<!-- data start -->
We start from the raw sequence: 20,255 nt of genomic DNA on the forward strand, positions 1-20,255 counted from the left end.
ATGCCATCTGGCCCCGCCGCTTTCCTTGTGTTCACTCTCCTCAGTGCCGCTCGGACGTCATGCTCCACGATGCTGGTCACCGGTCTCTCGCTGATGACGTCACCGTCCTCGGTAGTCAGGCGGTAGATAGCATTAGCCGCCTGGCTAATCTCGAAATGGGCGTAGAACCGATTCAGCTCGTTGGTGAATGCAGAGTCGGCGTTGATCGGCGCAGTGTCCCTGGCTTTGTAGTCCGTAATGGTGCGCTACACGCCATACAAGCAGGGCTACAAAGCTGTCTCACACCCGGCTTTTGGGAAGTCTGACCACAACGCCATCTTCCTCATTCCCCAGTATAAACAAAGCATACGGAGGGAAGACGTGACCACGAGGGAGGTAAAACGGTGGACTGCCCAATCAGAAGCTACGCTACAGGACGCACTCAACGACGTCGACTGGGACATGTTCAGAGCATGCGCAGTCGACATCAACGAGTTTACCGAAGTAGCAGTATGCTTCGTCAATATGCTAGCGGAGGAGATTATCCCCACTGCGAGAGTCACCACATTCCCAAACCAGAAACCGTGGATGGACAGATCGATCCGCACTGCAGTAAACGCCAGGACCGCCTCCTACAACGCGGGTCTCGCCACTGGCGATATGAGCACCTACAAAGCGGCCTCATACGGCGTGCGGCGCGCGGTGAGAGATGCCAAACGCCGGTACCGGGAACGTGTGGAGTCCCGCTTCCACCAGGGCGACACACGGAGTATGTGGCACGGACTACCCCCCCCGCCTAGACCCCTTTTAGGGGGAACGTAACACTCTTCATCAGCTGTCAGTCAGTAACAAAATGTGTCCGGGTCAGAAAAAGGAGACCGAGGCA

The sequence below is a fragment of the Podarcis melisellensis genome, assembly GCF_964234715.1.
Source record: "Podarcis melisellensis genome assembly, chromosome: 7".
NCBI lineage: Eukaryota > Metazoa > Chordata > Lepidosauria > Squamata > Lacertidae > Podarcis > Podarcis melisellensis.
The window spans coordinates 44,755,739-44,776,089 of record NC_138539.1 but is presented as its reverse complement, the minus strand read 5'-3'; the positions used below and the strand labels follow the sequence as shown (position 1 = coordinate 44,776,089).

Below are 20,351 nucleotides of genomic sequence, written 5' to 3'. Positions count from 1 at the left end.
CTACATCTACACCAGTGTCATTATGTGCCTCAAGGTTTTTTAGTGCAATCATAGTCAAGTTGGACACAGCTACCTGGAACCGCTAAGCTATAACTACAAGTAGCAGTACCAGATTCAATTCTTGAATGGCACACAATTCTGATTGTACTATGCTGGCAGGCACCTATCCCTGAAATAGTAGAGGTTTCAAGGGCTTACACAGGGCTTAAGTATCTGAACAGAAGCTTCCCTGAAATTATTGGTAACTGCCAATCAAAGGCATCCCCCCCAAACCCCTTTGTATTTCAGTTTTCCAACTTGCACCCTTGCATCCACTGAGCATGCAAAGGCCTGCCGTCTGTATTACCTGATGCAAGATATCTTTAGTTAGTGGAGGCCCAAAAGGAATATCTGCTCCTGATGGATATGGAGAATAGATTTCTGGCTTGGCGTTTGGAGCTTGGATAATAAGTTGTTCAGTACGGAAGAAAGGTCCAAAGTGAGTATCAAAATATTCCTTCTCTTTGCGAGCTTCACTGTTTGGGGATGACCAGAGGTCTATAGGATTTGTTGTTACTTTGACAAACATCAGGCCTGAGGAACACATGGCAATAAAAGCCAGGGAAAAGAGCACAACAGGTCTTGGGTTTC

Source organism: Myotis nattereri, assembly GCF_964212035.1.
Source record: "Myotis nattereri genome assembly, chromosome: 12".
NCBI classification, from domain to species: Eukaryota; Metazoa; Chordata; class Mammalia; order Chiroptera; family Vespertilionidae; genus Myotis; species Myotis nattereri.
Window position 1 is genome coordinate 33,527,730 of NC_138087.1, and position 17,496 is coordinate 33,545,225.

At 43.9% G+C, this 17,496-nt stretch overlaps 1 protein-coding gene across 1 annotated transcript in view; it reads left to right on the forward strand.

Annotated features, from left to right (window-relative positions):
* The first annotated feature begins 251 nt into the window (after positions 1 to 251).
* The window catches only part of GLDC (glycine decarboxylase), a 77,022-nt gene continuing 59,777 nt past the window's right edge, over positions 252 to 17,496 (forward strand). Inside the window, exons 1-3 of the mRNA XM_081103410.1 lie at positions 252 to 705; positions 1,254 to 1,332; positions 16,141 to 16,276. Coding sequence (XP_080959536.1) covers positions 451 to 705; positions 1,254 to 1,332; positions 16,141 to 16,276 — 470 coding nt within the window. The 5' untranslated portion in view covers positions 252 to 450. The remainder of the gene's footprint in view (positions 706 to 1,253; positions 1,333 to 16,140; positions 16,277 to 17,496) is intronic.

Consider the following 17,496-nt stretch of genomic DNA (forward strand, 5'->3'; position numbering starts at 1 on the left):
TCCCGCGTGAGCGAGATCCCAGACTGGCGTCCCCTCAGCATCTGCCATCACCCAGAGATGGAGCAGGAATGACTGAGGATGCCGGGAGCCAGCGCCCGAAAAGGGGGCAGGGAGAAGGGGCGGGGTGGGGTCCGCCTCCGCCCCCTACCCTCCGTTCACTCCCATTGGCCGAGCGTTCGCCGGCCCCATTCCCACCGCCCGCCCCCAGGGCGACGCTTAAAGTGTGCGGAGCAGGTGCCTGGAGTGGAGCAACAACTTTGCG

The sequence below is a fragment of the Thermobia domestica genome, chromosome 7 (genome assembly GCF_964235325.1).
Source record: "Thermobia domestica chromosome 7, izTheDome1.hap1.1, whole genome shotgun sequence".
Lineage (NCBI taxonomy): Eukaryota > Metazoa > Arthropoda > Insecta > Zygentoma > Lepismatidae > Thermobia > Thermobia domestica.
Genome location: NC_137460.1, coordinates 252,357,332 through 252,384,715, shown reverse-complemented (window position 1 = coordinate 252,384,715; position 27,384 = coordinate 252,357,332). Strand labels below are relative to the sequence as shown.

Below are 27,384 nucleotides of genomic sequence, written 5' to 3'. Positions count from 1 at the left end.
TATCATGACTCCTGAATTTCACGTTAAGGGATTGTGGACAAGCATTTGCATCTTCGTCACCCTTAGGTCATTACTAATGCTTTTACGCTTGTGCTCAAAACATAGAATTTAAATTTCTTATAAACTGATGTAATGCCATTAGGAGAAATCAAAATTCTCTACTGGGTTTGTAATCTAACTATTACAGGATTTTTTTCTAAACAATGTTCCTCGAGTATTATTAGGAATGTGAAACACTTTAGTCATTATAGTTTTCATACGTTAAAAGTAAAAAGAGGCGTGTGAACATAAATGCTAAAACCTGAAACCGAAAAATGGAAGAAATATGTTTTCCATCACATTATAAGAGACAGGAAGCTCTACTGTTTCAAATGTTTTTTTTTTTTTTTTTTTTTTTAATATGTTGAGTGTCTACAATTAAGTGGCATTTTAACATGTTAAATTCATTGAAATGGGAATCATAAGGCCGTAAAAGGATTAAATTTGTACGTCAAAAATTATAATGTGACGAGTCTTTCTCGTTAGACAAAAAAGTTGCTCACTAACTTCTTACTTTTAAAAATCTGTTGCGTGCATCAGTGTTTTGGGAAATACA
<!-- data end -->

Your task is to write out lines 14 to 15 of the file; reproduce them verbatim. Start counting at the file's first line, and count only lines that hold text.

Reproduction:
Annotated features, from left to right (window-relative positions):
* The first annotated feature begins 251 nt into the window (after positions 1 to 251).